Colpotomy During a Tubal Ligation

A colpotomy is a type of incision that is made in the back wall of the vagina. During a tubal ligation, your doctor can use a colpotomy (also known as a vaginotomy) as one of the ways to reach your fallopian tubes. A tubal ligation that uses a colpotomy incision is considered to be minimally invasive surgery.

Colpotomy preparation
STOCK4B / Getty Images


The colpotomy method of tubal ligation was once the preferred female sterilization technique. But now, doctors usually use laparoscopy or laparotomy since these abdominal tubal ligation procedures do not have as many risks as a colpotomy.

The Procedure

A colpotomy is a type of incision that can be used during a vaginal sterilization procedure (the other type of procedure is called a culdoscopy). During a colpotomy tubal ligation, your doctor makes an incision into the posterior vaginal fornix (the fancy medical word for the back of the vagina). This incision can be made horizontally (side to side) or vertically (up to down). Your surgeon will then insert an intrauterine sound through the incision and into the peritoneal cavity (the space within the abdomen that contains the intestines, the stomach, and the liver).

The intrauterine sound is just a medical instrument that is designed to help probe and open passages within the body—it helps your surgeon to correctly position the uterus and bring the fallopian tubes into view. Some surgeons may use an endoscope (a small, telescope-like medical instrument with a light). Your surgeon will then take your fallopian tubes out through the incision and into the vagina. Your fallopian tubes are then closed/ligated—they can be tied, clipped, and/or sealed shut. Finally, your doctor will put the fallopian tubes back into place, and your incision is stitched shut.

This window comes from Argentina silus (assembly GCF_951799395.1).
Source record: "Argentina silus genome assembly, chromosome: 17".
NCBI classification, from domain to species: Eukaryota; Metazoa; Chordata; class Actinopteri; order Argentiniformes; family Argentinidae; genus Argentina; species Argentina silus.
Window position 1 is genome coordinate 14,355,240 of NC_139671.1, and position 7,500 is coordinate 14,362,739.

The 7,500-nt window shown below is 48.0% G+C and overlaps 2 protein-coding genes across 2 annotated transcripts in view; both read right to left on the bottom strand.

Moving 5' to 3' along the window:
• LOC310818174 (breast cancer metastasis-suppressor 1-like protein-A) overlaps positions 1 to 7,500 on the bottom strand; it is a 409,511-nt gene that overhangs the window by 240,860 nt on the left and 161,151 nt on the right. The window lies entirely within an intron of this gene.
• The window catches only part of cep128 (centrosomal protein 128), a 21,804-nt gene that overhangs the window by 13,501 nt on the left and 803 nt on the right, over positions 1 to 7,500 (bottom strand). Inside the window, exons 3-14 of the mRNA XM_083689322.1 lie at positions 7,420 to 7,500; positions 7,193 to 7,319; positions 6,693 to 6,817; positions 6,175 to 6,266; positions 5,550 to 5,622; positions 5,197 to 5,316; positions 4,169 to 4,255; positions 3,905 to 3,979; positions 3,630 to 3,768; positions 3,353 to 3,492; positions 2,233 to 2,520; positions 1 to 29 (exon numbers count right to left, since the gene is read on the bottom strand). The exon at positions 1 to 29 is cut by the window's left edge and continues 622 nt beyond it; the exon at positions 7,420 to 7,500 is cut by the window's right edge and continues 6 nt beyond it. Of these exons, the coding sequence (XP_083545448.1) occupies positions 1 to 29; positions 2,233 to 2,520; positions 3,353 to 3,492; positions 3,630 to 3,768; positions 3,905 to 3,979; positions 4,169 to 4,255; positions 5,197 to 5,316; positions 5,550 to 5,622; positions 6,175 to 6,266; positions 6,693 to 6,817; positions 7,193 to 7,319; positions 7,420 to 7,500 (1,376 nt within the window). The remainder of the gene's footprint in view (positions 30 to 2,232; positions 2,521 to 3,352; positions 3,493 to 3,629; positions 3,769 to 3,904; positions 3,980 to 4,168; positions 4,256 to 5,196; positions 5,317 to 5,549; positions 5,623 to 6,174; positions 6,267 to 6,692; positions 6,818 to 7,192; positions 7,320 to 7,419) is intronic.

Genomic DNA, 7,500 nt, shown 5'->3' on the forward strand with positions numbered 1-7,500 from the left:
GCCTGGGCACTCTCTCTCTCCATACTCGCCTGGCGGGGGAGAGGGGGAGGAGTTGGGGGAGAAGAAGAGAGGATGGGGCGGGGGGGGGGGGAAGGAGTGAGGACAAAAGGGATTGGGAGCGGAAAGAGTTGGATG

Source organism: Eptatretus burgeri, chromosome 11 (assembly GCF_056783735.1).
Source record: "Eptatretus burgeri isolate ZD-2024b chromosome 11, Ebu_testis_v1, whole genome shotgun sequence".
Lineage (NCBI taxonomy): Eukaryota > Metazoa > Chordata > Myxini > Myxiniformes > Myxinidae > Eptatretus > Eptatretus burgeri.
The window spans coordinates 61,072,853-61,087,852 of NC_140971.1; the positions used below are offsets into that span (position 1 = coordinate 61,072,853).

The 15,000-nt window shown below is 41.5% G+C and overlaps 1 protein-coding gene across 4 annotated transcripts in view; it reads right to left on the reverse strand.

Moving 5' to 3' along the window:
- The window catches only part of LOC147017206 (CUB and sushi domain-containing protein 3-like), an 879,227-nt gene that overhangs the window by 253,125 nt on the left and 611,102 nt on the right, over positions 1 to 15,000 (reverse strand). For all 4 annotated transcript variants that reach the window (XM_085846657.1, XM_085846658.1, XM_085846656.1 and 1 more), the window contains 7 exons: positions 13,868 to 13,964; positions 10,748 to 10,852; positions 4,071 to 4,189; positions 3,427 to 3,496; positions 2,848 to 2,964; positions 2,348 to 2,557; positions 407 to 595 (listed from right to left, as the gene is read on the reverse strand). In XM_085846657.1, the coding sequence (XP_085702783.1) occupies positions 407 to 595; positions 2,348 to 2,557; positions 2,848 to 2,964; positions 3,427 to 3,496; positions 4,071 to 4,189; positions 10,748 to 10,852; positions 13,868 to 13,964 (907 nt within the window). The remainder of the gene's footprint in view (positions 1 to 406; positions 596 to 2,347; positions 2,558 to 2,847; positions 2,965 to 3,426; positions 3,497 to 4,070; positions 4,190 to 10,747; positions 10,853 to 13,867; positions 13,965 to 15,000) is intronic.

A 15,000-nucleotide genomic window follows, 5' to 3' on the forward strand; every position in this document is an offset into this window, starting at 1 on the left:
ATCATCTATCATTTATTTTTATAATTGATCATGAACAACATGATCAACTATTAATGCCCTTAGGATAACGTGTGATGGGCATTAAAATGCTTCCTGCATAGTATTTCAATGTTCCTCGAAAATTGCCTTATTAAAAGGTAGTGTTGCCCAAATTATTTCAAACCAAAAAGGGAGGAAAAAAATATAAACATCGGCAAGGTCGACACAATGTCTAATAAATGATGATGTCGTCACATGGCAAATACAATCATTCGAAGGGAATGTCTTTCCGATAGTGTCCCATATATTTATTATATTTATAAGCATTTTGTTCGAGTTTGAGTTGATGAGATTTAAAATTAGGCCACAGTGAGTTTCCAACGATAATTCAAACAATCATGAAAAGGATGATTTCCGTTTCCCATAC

A tubal ligation that includes a colpotomy incision takes about 15 to 30 minutes. Most women are able to go home the very same day. This type of procedure is considered to be a permanent method of contraception.

Pronunciation: Colpotomy: col·pot·o·my (käl′päd·ə·mē)

What to Expect Post-Procedure

You can expect that your recovery from a colpotomy will take a few days. Your doctor will probably advise you to wait to have sexual intercourse until your incision has completely healed—this usually takes several weeks. Once you have healed from your colpotomy, you will not have any visible scars.


A major advantage of having a colpotomy during your tubal ligation is that there are no incisions in your abdomen. This type of tubal ligation can also offer additional benefits. A colpotomy tubal ligation can be a safer option for women who:

  • Are obese
  • Have a retroverted uterus (a uterus that tilts back instead of the front)
  • Have a history of abdominal wall/hernia repairs


There are not as many surgeons in the United States who are trained to perform a colpotomy as a tubal ligation procedure. Research is now showing that this method may be safer than originally thought. But many surgeons prefer to do abdominal tubal ligations because the complication rates associated with colpotomy tubal ligations appear to be twice as high, and the effectiveness rates may be slightly lower. Colpotomy tubal ligations have also been linked to higher infection rates. Some surgeons will provide you with antibiotics to take after a colpotomy to help prevent infection. A colpotomy may also be more difficult to perform because it requires a woman to be in a lithotomy position (your legs are in stirrups) while under local anesthesia.

Was this page helpful?
Article Sources
Verywell Health uses only high-quality sources, including peer-reviewed studies, to support the facts within our articles. Read our editorial process to learn more about how we fact-check and keep our content accurate, reliable, and trustworthy.
  • Ayhan A, Boynukalin K, Salman MC. "Tubal ligation via posterior colpotomy."International Journal of Gynecology & Obstetrics. 2006 Jun 30; 93(3):254-5. Full article accessed via private subscription.

  • Chang, WH et al. "Tubal ligation via colpotomy or laparoscopy: A retrospective comparative study." Archives of Gynecology and Obstetrics. 2011; 283(4):805-808. Full article accessed via private subscription.